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A sailing boat passes the Sydney Opera House as smoke from bushfires blankets the city on Nov. 2, 2013. Reuters/David Gray

The year 2013 is likely to be among the top 10 warmest years since global records began in 1850, with both land and ocean temperatures rising around the world, a preliminary assessment of global temperatures for the year, by the World Meteorological Organization, or WMO, showed Wednesday.

In a statement on the status of the climate in 2013, the WMO said that temperatures for the first nine months of the year tied with the same period in 2003 as the seventh warmest period on record. According to the WMO’s assessment, concentrations of carbon dioxide and other greenhouse gases in the atmosphere, which touched record highs in 2012 are further set to reach “unprecedented highs” in 2013, signaling a warmer future.

“Temperatures so far this year are about the same as the average during 2001-2010, which was the warmest decade on record,” Michel Jarraud, WMO Secretary-General said, in a statement. “All of the warmest years have been since 1998 and this year once again continues the underlying, long-term trend. The coldest years now are warmer than the hottest years before 1998.”

Global land and ocean surface temperatures were at about 0.48 degrees celsius (or 0.86 degrees Fahrenheit) above the 1961-1990 average in the first nine months, the report said, adding that the period under consideration had not witnessed La Niña or El Niño condition, which normally influences the climate with either a heating or cooling effect. El Niño conditions prevailed in both 2010 and 1998 -- the hottest years on record.

However, the U.S., which experienced record high temperatures in 2012 was comparatively cooler in 2013, while Australia recorded the highest temperature this year, according to the report.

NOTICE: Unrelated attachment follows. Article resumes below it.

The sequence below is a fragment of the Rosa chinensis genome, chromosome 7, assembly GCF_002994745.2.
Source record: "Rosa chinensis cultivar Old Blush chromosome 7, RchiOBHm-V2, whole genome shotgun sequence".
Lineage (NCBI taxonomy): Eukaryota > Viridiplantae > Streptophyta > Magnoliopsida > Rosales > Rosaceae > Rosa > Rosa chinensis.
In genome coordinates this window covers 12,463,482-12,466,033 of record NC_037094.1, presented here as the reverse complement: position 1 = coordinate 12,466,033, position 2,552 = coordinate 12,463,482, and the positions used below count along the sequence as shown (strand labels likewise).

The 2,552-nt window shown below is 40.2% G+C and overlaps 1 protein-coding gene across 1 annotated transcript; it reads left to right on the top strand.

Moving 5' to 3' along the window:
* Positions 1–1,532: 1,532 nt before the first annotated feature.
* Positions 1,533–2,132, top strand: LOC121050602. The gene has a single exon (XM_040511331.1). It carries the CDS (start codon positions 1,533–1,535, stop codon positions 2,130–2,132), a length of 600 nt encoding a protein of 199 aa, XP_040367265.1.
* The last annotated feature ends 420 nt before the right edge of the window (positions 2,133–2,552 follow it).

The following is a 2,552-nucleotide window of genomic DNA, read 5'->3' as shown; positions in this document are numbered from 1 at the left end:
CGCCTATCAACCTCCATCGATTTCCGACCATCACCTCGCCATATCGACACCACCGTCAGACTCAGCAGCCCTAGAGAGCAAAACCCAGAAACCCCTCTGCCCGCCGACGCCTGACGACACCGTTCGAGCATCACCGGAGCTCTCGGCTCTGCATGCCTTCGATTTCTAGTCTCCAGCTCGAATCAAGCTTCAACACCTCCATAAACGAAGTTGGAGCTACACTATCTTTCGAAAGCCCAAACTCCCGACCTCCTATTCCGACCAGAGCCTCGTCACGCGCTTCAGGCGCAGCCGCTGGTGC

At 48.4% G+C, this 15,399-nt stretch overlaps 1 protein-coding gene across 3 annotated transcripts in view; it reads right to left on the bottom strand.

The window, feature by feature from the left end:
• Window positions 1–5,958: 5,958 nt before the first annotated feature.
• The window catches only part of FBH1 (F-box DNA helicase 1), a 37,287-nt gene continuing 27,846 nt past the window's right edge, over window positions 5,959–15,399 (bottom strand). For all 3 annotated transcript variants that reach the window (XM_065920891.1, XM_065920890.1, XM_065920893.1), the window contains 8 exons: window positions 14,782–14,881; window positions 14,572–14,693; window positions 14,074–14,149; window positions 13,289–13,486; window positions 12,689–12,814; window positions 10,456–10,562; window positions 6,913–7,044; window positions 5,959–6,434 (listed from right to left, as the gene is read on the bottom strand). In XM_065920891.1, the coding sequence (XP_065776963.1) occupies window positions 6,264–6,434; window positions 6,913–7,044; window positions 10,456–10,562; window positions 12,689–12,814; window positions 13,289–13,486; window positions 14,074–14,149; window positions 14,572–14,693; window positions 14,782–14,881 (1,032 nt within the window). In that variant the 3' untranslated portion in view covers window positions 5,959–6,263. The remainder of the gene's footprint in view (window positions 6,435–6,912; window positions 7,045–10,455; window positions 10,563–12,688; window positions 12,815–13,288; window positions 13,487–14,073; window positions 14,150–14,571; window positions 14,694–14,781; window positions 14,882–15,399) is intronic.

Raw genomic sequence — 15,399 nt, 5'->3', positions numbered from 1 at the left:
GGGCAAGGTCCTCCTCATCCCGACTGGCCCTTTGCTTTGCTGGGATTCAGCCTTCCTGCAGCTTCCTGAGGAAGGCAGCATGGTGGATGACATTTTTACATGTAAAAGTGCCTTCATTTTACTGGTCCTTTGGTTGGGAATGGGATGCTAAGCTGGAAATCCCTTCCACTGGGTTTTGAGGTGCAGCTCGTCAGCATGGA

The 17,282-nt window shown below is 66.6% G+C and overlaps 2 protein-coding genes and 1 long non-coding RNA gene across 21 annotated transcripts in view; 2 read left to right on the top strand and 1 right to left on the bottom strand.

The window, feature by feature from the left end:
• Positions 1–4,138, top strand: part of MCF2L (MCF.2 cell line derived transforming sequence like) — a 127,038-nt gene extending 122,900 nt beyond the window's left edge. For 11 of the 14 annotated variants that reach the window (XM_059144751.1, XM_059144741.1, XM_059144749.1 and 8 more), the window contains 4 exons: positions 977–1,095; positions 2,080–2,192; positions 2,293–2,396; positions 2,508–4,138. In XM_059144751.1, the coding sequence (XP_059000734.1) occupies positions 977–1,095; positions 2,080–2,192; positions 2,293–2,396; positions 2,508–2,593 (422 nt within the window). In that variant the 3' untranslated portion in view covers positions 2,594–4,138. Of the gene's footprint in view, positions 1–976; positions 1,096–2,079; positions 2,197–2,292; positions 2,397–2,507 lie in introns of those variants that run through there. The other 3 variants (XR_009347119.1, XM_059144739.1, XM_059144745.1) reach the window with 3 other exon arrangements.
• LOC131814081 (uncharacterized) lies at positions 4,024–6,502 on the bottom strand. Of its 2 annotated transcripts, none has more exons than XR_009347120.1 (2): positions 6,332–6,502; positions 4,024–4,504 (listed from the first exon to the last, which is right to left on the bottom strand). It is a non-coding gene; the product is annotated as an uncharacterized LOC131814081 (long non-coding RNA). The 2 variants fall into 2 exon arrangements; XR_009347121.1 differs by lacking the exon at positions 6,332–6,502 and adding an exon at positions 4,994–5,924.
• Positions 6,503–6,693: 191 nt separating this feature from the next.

Australia, northern North America, northeastern South America, northern Africa, and much of Eurasia had above-average temperatures, while cooler-than-average temperatures were observed across a “concentrated region of North America, central South America and the eastern Pacific Ocean waters off the coast of Ecuador, a small region of northern Russia, and parts of northeastern Asia,” the report said.

In Asia, Japan recorded its hottest summer ever recorded, while China had its warmest August on record -- which tied with 2006.

Global Sea Levels Reaches New Highs, While Arctic Sea Ice Recovered In 2013

The preliminary assessment from the WMO confirmed that global sea levels touched a new record high in 2013, while Arctic sea ice increased slightly after a dramatic and unprecedented melt in 2012, the report said.

“Sea levels will continue to rise because of melting ice caps and glaciers. More than 90% of the extra heat we are generating from greenhouse gas is absorbed by the oceans, which will consequently continue to warm and expand for hundreds of years,” Jarraud said.

Arctic sea ice reached its annual maximum extent on March 15 at 15.13 million square kilometers, and reached its lowest sea ice extent in its annual cycle on Sept. 13 at 5.10 million square kilometers, according to the U.S. National Snow and Ice Data Center.